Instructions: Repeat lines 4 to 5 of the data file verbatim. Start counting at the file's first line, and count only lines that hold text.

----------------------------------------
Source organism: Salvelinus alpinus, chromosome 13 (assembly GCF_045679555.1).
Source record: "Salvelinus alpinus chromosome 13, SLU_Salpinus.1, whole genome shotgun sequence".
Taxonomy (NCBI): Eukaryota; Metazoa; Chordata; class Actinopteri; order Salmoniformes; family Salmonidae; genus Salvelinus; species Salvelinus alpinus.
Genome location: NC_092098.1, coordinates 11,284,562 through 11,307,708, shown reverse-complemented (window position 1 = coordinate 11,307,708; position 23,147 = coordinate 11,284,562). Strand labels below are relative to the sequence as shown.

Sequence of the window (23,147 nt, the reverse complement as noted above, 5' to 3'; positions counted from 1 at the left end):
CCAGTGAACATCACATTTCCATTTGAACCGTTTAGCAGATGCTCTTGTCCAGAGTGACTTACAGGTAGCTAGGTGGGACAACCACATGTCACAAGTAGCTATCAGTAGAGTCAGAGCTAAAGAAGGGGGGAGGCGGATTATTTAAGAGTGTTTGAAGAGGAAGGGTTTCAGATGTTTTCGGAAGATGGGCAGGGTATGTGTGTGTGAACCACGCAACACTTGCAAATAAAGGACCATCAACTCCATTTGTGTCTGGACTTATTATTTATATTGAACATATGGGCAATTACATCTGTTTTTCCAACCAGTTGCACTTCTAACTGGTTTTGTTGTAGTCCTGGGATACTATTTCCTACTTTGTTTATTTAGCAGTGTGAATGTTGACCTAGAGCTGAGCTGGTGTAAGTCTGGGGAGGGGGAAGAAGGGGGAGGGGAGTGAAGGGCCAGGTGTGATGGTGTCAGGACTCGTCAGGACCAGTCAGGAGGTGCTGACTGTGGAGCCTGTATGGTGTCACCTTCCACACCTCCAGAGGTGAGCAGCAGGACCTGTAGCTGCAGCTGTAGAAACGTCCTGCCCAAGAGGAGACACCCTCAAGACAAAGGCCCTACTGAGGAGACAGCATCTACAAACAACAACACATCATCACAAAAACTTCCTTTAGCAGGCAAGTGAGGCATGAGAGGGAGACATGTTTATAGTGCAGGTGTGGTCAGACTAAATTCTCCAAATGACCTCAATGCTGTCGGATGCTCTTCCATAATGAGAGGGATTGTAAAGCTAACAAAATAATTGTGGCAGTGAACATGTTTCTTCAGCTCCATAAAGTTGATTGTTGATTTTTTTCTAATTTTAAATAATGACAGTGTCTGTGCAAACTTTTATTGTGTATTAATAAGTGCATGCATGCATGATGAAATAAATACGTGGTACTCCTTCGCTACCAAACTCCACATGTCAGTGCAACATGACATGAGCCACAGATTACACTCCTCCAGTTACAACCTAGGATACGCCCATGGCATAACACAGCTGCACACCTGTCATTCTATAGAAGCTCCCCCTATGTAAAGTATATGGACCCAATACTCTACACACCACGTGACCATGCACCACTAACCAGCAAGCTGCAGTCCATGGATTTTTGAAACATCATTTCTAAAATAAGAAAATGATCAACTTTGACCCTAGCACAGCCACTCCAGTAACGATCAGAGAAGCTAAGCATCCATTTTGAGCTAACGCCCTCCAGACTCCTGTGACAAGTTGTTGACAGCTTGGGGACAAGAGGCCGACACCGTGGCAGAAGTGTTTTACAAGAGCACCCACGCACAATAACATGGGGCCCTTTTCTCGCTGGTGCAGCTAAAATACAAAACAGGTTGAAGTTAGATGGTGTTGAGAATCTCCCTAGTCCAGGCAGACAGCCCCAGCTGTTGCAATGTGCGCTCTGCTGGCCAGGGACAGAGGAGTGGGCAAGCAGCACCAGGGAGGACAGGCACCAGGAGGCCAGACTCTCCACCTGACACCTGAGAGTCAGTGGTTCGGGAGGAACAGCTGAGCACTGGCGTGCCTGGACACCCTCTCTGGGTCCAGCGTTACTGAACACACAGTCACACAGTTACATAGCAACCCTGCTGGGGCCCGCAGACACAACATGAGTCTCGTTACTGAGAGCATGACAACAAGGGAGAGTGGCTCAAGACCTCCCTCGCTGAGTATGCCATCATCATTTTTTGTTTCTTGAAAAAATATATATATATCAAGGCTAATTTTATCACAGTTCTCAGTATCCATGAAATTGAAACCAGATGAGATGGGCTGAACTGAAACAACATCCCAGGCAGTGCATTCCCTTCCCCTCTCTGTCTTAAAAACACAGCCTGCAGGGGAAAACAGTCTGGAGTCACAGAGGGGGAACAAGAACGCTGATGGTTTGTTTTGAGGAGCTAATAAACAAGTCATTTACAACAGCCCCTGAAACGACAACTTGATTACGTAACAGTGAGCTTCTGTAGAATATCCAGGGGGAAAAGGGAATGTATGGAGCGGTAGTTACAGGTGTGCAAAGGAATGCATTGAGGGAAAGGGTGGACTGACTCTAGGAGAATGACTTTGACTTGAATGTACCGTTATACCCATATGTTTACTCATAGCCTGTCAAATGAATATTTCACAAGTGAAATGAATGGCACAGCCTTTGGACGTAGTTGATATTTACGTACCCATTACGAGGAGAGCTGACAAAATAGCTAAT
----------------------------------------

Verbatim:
Genome location: NC_092098.1, coordinates 11,284,562 through 11,307,708, shown reverse-complemented (window position 1 = coordinate 11,307,708; position 23,147 = coordinate 11,284,562). Strand labels below are relative to the sequence as shown.

Sequence of the window (23,147 nt, the reverse complement as noted above, 5' to 3'; positions counted from 1 at the left end):